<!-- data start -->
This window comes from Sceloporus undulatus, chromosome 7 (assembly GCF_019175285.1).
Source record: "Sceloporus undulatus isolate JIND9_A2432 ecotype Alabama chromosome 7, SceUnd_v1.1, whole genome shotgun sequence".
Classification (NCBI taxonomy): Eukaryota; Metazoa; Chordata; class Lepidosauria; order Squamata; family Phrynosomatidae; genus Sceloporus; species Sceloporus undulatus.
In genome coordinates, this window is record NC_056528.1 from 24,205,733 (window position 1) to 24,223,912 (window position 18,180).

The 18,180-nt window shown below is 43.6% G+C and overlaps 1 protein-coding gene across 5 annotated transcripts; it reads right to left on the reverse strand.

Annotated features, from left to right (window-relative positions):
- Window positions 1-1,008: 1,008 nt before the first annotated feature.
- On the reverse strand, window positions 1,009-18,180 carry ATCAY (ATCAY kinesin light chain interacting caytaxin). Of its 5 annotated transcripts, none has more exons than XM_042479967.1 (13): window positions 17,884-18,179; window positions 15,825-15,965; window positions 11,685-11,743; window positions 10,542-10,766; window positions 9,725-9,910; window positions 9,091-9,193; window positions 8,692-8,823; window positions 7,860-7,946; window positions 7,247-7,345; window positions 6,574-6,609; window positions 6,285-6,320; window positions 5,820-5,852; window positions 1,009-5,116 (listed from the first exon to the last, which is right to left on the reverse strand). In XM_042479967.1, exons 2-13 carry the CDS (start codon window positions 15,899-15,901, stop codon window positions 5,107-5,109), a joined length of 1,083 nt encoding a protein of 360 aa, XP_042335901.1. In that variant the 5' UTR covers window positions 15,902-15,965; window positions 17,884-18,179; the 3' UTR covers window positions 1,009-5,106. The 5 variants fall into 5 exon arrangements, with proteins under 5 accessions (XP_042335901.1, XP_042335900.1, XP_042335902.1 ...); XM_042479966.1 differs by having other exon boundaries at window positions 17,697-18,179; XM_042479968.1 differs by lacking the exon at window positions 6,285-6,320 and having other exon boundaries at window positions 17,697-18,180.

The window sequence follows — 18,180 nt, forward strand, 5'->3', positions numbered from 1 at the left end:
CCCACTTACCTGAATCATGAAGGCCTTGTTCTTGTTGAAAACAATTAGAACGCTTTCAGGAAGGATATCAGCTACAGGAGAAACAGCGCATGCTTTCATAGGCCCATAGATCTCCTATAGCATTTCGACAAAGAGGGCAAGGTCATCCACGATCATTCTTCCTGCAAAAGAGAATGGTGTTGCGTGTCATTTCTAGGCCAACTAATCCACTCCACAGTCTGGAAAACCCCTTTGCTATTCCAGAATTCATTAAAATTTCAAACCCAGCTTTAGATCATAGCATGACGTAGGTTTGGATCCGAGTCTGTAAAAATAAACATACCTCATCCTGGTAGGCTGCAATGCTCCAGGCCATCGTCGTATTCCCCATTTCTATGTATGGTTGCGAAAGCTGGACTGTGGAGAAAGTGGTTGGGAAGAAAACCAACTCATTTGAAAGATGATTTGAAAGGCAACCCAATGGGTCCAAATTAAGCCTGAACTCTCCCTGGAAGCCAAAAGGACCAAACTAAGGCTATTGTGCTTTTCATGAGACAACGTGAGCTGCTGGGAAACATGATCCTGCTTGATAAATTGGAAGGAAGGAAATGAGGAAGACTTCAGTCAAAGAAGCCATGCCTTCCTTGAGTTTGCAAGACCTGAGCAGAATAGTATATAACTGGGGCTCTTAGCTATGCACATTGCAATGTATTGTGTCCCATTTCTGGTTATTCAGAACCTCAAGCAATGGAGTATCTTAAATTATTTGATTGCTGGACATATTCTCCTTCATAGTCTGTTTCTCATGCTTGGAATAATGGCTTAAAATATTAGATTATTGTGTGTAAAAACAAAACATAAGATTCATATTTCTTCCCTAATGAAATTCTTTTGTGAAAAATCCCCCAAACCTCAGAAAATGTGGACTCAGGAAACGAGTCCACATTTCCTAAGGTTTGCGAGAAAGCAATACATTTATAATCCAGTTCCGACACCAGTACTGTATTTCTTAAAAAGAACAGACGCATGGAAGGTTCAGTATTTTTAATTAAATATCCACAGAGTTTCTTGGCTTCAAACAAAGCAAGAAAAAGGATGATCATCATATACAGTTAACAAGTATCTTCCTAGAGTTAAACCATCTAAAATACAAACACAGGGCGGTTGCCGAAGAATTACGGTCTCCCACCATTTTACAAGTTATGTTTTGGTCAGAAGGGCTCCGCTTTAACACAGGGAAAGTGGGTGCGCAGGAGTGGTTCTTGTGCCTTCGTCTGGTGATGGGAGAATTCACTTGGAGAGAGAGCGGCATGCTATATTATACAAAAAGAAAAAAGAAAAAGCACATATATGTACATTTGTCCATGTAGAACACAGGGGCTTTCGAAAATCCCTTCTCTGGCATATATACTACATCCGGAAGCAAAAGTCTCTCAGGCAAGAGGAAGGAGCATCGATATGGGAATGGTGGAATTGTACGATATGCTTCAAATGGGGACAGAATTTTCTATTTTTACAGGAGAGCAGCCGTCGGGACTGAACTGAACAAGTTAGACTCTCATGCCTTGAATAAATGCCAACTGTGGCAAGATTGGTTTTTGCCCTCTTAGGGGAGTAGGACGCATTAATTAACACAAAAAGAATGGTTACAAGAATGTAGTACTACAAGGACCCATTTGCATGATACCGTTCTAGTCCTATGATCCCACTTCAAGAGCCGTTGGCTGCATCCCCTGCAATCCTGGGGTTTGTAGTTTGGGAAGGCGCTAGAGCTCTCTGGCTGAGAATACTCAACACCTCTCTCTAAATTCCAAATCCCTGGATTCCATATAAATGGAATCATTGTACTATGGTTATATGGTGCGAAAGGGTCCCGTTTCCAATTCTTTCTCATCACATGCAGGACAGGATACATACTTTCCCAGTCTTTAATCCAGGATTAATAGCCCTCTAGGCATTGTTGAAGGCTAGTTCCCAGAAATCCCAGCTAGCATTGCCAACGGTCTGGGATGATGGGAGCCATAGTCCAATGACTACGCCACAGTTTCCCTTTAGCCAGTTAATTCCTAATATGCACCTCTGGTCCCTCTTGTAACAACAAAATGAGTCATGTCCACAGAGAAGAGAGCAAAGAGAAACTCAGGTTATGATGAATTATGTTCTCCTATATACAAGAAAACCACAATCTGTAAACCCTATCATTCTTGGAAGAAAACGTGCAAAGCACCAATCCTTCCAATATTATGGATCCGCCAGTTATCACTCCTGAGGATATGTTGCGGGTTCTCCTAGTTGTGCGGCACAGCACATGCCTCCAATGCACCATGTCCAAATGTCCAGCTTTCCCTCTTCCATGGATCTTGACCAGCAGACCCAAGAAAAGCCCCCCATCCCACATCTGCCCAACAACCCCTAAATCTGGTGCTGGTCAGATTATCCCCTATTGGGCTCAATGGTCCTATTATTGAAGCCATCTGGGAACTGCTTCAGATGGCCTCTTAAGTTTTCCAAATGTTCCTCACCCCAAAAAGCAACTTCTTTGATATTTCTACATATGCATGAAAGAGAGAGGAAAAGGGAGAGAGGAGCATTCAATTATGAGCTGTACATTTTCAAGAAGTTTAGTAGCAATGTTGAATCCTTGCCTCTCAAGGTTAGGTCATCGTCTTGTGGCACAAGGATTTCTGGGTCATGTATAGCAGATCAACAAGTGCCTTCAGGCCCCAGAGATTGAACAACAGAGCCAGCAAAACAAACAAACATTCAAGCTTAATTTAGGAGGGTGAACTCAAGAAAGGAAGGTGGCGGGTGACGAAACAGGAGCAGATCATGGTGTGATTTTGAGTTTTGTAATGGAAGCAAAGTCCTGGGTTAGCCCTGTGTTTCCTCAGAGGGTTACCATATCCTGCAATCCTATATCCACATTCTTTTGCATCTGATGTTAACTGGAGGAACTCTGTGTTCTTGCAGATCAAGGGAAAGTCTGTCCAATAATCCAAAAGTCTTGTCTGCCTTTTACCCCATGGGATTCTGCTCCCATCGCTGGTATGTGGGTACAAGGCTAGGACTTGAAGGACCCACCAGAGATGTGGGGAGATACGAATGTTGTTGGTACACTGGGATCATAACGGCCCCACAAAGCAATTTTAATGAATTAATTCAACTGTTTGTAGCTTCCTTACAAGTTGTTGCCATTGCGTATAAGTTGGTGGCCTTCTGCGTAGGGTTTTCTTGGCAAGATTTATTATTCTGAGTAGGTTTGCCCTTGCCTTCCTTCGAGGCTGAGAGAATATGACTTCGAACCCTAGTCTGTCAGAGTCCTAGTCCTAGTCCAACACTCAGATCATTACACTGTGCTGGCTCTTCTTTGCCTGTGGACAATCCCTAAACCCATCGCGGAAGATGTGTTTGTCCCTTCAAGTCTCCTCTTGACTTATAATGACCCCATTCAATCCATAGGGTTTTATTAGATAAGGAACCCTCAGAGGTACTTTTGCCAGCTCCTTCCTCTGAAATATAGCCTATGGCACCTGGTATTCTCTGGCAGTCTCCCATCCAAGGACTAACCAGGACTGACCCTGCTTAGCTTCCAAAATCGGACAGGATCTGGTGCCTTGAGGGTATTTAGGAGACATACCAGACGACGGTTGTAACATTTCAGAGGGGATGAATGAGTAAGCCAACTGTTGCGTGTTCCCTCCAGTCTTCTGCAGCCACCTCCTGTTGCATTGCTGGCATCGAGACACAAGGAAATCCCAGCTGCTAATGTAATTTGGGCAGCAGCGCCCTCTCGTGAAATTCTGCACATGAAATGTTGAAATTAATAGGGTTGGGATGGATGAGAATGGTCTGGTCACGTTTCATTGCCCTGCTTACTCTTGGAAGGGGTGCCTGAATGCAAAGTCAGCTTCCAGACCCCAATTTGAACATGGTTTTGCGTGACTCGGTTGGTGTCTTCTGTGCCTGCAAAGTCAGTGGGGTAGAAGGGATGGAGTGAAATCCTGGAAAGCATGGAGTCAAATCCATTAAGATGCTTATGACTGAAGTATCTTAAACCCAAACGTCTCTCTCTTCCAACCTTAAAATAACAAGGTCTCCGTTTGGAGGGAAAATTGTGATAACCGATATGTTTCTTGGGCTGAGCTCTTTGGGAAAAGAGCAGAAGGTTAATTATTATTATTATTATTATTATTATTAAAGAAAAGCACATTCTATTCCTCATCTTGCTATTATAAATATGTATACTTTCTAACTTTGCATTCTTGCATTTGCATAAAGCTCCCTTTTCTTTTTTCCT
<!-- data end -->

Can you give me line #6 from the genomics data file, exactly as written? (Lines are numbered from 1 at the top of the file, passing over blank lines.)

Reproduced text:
Annotated features, from left to right (window-relative positions):